@KevinMarks @strypey @cwebber

What would a partnership of indieweb and activitypub look like? Can they play nicely together? Or would they fight?

@bhaugen @KevinMarks @cwebber the main difference is that (as I understand it) is designed around the idea of everyone having a self-hosted homepage, which implements a bunch of simple-as-possible protocols, allowing those homepages to form a social network. Obviously quite different from the assumptions behind AP (a federation of servers, each with one or more users, each with a web or native client) or (a network of native clients that may have intermittent net access)

@strypey @bhaugen @KevinMarks @cwebber Not an expert but I don't think it's *necessarily* (although very common) about being self-hosted, it's about owning your identity and your data. e.g. micro.blog provides hosted services that adhere to indieweb protocols (and principles).

In some ways its closer to Hubzilla than Mastodon, IMO.

The reason I mention that (and hope I'm correct in saying so) is that I think it's vital that indieweb does not expect everyone will self-host.

@neil @bhaugen @KevinMarks @cwebber I could be wrong, but the indie.web always struck me as a very 'by developers, for developers' approach. Everything I've read about it, including all the stuff on their site, seems to be aimed at people who understand protocols and how to implement them.

@strypey @neil @bhaugen @KevinMarks I'm not really interested in "by developers, for developers", because my target is not "liberate developers", it is "liberate everyone"

@cwebber @neil @bhaugen @KevinMarks yeah, with all due respect to the IndieWeb folks, it kind of reminds me of those people who are super passionate about growing their own organic veges, or knitting cardigans, or restoring old cars, and don't seem to grasp that this is much harder and less appealing for other people than it is for them. Also that for some people, it's as achievable as performing your own brain surgery.

@neil @cwebber @bhaugen @KevinMarks this is some really good strategic thinking. But is still assumes that the end of goal is 'everyone is a commune of 1'. To me, projects like , ,, and many others demonstrate that its possible to 'own your own data' collectively, as well as individually.

@strypey @neil @cwebber @KevinMarks

The reason we are going with personal ActivityPubs (as well as organizational ActivityPubs) is that an individual (me, for example) can participate and federate with many organizations and other individuals.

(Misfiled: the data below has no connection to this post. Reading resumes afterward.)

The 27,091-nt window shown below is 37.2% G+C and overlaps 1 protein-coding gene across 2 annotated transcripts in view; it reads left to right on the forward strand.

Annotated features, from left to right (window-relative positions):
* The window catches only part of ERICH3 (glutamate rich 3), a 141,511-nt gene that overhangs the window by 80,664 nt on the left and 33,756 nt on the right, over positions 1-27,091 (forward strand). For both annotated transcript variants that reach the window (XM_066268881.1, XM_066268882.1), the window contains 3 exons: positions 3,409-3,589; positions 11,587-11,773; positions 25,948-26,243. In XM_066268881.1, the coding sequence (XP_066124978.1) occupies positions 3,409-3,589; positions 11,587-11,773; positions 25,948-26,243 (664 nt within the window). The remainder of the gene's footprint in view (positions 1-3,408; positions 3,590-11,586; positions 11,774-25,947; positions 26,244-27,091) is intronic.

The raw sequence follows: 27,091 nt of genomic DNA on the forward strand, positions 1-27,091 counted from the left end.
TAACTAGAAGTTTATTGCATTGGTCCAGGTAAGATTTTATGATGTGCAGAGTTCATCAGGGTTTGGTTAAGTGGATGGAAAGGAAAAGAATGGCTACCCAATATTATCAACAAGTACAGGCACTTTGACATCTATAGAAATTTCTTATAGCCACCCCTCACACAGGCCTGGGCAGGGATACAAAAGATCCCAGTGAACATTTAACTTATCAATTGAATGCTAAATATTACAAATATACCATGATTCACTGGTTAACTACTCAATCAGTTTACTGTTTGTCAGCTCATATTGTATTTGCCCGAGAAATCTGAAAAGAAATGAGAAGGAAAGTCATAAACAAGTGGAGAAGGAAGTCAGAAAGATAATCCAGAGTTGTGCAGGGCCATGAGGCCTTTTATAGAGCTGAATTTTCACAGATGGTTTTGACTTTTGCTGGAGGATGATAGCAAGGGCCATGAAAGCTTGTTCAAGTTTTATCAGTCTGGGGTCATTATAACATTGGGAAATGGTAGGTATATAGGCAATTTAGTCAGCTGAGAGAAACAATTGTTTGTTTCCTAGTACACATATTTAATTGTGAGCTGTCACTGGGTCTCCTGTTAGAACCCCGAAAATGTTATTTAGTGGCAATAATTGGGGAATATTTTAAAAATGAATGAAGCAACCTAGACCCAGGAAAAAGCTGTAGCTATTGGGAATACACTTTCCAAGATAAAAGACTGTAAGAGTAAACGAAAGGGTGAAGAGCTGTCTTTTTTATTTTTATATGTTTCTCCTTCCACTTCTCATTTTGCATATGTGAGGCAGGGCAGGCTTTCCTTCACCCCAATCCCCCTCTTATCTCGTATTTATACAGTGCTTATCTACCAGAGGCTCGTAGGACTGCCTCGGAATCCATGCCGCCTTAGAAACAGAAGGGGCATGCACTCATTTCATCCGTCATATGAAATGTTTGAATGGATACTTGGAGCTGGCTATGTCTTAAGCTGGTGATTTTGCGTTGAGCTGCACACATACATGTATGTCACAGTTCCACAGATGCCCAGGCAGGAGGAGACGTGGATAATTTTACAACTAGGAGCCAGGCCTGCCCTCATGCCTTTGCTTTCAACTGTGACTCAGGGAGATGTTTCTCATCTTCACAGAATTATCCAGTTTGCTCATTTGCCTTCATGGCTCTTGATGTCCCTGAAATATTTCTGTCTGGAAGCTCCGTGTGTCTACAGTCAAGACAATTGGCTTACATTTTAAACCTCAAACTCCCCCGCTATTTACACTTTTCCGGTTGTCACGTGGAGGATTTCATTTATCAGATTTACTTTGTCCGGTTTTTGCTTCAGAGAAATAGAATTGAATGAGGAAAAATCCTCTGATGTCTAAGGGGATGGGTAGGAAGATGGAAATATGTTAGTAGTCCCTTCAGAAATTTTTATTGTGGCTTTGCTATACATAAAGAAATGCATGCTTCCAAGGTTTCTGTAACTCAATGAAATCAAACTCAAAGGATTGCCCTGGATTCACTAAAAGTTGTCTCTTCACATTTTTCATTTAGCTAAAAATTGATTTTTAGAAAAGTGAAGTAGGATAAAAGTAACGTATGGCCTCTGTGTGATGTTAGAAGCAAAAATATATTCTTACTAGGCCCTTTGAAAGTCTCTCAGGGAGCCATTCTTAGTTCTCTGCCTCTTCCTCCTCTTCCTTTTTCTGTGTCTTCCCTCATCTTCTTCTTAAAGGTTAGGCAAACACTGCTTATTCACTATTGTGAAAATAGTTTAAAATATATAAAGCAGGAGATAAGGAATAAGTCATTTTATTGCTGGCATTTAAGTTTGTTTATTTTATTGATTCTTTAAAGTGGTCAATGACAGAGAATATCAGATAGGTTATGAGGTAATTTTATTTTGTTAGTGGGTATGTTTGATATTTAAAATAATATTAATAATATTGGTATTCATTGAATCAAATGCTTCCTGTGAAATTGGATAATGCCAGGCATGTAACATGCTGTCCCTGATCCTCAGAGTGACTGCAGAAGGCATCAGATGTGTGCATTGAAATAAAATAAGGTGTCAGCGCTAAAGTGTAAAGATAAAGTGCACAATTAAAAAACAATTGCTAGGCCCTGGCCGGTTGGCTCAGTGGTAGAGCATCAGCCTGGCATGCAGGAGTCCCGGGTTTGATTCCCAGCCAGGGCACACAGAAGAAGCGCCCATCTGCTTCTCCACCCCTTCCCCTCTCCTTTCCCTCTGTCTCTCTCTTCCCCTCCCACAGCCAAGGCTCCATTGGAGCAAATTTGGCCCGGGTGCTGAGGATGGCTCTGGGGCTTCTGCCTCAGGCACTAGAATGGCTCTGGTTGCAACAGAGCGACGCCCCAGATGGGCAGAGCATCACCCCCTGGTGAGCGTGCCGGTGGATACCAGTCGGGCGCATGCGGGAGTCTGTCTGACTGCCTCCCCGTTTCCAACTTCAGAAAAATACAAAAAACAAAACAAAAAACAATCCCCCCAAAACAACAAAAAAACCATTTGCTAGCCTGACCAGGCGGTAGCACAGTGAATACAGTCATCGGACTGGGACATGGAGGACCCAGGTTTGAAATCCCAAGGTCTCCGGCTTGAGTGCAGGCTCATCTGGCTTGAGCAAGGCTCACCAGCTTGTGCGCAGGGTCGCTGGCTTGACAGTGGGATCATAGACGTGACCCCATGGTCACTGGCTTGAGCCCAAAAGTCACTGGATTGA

Any or all of those could be hosted by cooperatives.

But the structure matches what we see happening around us.

@bhaugen @neil @cwebber @KevinMarks sure, I am in no way opposed to individual instances. But I'm thinking about my Mum as a potential user, or even my brothers and sisters. I just can't imagine a time that they're ever going to be willing to admin their own instance. Some of them don't even admin their own devices, after years of owning computers of various kinds ;)

@strypey @neil @cwebber @KevinMarks

I am also not opposed to multi-person sites. We will have some. And also easy hosting opportunities.

/he says before it has all happened....8-)

@bhaugen Easy hosting - yes please! Definitely part of the vision? Starting now, not in the future! For example, I'm stunned there seems to be no hosting service for Mediawik that doesn't require me to adopt the 'server admin' role - which I absolutely don't have time or priorities or brain cells for. I could really use a wiki. But no way am I going to hack CSS or install modules - no matter how well written the help files are. Life's too short.
@strypey @neil @cwebber @KevinMarks

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@mike_hales @bhaugen @neil @cwebber @KevinMarks I can definitely envision a time when installing a server app on a GNU/Linux system is as easy as installing an end-user app, or indeed installing a GNU/Linux system itself. Both of these used to require wizard-level skills, but lots of work has been by done by distros to make it easier and easier. This is an important goal. But however easy it becomes, some people just won't do it. I don't know why, but that's my experience.

@strypey
A half-serious 'why' . . I 🧡 'my' MacOS UX 25 yr deep and left Windows-ish UIs just as soon as I could, never to willingly return. Until open apps reliably present with equivalent 'architectural' form, hidden machinery and graphic-design literacy (Jobs legacy?!) I'll find it hard to commit - even knowing AP is underneath and P2P is at stake. Git-style UI is a bit Bauhaus and puritan for me? Aesthetics over efficiency? O dear 🙄 End of confession 😉
@bhaugen @neil @cwebber @KevinMarks

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